Unlike Rabbits, which raise their young underground, young hares (leverets) reside in shallow depressions called forms. They are born fully furred, eyes open and are almost immediately capable of running; though rely on absolute stillness for safety. The leverets come together briefly after dusk for their mother to suckle them before returning to the safety of their individual forms. They will be weaned in only three weeks though they start to leave the forms and graze after a fortnight. Adults are typically solitary but may sometimes feed in loose gatherings with one or more lookouts – much like meerkats.
The larger meat-eating mammals, such as foxes and badgers are underground much of the time in late winter and if out and about are keeping a lower than otherwise profile. Weasels on the other hand need to continually stock up on high-energy food. Their traditional hunting ground is woodland, where open country is criss-crossed with hedgerows, or otherwise anywhere that can provide cover across open ground. The most likely time to spy a weasel is when it bounds across a road. There is hardly any time to distinguish its features.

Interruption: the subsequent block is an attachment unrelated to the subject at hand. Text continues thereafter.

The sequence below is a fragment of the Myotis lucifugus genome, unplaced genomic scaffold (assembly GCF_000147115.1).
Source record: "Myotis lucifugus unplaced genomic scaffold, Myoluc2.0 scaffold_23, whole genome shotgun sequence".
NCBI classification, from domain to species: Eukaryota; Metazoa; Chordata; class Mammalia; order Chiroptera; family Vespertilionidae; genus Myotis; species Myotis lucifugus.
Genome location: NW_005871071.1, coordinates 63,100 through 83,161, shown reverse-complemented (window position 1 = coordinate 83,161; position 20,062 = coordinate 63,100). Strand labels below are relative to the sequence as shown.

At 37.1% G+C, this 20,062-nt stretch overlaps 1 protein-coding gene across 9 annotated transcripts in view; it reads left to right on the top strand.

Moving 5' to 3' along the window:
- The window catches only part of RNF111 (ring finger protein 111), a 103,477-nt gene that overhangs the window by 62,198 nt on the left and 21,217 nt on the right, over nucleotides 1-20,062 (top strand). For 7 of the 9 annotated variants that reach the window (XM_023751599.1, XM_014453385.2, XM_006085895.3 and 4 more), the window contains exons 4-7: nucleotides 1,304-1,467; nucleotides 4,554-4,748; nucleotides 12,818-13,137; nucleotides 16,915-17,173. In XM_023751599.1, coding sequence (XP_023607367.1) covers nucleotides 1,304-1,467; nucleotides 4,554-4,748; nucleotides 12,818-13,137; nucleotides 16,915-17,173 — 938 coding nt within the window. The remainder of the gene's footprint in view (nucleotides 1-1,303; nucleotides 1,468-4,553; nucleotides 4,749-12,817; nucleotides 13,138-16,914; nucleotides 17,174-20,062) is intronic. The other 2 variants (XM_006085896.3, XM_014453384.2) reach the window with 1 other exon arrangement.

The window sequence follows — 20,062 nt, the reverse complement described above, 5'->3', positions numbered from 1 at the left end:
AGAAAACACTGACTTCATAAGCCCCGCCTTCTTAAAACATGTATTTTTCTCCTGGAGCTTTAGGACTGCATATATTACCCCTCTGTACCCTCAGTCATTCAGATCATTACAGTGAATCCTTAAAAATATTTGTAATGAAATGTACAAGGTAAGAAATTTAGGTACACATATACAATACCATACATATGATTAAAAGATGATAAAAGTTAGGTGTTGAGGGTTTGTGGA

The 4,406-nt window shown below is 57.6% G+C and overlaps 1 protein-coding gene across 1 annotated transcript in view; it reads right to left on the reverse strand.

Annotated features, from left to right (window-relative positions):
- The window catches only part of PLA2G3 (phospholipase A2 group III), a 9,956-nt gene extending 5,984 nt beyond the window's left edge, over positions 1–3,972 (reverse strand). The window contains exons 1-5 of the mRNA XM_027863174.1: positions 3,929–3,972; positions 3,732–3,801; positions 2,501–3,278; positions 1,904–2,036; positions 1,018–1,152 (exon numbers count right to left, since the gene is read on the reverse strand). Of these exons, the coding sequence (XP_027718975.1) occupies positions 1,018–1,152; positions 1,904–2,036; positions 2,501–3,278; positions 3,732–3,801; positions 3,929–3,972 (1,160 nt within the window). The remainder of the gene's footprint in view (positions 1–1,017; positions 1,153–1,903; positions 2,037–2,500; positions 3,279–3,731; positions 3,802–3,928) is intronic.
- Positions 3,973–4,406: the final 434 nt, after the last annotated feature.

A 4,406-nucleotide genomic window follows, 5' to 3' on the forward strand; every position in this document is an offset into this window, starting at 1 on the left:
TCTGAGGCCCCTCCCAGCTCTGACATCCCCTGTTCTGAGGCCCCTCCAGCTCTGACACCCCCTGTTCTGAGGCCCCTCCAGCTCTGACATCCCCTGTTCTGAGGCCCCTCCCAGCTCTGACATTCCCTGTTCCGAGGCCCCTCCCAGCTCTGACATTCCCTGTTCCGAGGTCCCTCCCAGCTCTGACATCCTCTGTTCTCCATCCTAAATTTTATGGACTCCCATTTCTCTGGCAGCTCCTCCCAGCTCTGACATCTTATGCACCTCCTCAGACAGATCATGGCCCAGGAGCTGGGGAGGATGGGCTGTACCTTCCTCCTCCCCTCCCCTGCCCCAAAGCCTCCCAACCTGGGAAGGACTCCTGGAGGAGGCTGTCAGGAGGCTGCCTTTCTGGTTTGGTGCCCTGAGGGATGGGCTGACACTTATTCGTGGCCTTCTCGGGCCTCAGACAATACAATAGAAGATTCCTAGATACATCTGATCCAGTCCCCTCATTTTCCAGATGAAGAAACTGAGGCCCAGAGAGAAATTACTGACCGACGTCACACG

Gilbert White, the eighteenth-century naturalist and curate of Selborne, described the Weasel as “not much bigger than a field-mouse… it has a very long slender reddish body, white-breasted and with sooty-coloured pointy ears.” Their reputation as ferocious killers belies the fact that weasels are specialist hunters favouring above all rabbits, rats, voles and mice. As populations of these fluctuate over the year, weasels’ ferocious reputation comes from their habit of “surplus killing”, that is, killing more prey than is immediately required. The surplus is secreted away for later consumption.